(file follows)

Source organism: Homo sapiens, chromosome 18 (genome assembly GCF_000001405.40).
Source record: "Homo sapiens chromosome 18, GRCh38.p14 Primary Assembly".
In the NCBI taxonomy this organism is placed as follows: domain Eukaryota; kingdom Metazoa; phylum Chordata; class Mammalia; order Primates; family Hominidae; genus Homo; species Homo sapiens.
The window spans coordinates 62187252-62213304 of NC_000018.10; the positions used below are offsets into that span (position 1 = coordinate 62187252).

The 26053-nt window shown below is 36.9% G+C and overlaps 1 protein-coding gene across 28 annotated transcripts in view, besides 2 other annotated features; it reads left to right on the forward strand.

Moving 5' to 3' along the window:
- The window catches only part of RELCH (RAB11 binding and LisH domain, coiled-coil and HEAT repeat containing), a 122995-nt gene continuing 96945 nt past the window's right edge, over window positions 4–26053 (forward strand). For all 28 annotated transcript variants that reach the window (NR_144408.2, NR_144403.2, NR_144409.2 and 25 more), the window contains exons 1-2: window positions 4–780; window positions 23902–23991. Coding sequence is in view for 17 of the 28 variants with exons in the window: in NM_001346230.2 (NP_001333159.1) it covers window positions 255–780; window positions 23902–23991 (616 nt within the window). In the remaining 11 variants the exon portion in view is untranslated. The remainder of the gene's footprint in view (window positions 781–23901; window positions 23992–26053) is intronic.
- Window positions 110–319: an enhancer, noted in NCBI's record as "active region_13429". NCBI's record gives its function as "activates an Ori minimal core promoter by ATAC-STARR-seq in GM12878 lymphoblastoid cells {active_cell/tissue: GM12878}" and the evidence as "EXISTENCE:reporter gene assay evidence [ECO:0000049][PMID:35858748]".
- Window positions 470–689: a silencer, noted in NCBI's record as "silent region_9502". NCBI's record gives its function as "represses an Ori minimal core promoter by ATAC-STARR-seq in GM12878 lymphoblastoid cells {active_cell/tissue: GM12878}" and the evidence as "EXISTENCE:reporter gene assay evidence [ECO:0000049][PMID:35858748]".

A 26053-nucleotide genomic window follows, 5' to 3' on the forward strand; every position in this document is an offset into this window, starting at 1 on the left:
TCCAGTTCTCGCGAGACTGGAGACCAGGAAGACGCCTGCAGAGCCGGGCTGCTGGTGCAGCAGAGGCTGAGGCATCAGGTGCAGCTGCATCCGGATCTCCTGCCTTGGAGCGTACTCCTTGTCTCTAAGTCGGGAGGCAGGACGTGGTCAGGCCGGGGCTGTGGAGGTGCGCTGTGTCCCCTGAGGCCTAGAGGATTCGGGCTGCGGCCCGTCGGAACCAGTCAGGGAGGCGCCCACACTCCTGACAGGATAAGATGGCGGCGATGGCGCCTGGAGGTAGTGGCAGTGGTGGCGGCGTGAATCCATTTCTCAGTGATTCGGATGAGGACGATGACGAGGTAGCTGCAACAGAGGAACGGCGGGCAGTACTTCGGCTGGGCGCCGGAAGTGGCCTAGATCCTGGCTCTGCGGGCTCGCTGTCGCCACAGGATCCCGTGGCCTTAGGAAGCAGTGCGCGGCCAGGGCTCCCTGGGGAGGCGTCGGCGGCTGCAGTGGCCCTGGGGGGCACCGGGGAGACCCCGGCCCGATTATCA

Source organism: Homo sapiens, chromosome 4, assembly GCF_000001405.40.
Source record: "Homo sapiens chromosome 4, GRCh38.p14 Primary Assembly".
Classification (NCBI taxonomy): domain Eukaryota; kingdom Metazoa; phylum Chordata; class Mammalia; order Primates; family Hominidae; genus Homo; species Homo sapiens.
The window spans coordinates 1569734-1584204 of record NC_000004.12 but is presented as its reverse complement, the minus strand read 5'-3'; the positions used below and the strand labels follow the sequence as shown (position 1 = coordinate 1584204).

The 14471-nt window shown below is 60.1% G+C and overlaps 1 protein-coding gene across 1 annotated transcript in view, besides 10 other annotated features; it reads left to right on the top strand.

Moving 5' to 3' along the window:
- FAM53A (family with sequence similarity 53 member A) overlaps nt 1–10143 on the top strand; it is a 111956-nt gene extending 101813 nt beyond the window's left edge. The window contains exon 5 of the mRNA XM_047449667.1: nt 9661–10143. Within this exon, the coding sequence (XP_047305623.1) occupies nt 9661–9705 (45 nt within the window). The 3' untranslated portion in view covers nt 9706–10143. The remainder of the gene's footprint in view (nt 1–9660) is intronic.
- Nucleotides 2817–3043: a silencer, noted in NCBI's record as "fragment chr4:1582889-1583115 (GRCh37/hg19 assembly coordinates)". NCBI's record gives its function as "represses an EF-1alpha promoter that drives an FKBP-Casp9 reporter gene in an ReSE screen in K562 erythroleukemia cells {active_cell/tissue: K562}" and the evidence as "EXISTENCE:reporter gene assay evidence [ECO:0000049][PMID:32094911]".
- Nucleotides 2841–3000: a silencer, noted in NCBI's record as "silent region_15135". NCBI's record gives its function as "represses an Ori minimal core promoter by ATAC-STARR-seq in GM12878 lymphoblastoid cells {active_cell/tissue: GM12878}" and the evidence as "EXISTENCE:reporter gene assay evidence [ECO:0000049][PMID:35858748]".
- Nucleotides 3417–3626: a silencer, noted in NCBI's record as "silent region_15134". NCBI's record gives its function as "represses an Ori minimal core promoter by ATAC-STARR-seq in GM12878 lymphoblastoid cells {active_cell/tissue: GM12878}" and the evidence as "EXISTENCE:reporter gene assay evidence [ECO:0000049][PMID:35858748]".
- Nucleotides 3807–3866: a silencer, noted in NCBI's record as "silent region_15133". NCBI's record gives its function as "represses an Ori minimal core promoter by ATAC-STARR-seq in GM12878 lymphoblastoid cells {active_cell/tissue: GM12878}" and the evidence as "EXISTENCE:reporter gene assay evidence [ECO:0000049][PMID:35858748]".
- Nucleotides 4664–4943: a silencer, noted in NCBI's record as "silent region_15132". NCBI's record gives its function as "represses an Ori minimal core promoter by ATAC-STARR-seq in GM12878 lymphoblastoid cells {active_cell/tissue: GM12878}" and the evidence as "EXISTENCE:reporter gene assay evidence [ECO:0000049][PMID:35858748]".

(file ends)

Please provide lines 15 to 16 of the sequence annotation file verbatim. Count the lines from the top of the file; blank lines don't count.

The window spans coordinates 1569734-1584204 of record NC_000004.12 but is presented as its reverse complement, the minus strand read 5'-3'; the positions used below and the strand labels follow the sequence as shown (position 1 = coordinate 1584204).

The 14471-nt window shown below is 60.1% G+C and overlaps 1 protein-coding gene across 1 annotated transcript in view, besides 10 other annotated features; it reads left to right on the top strand.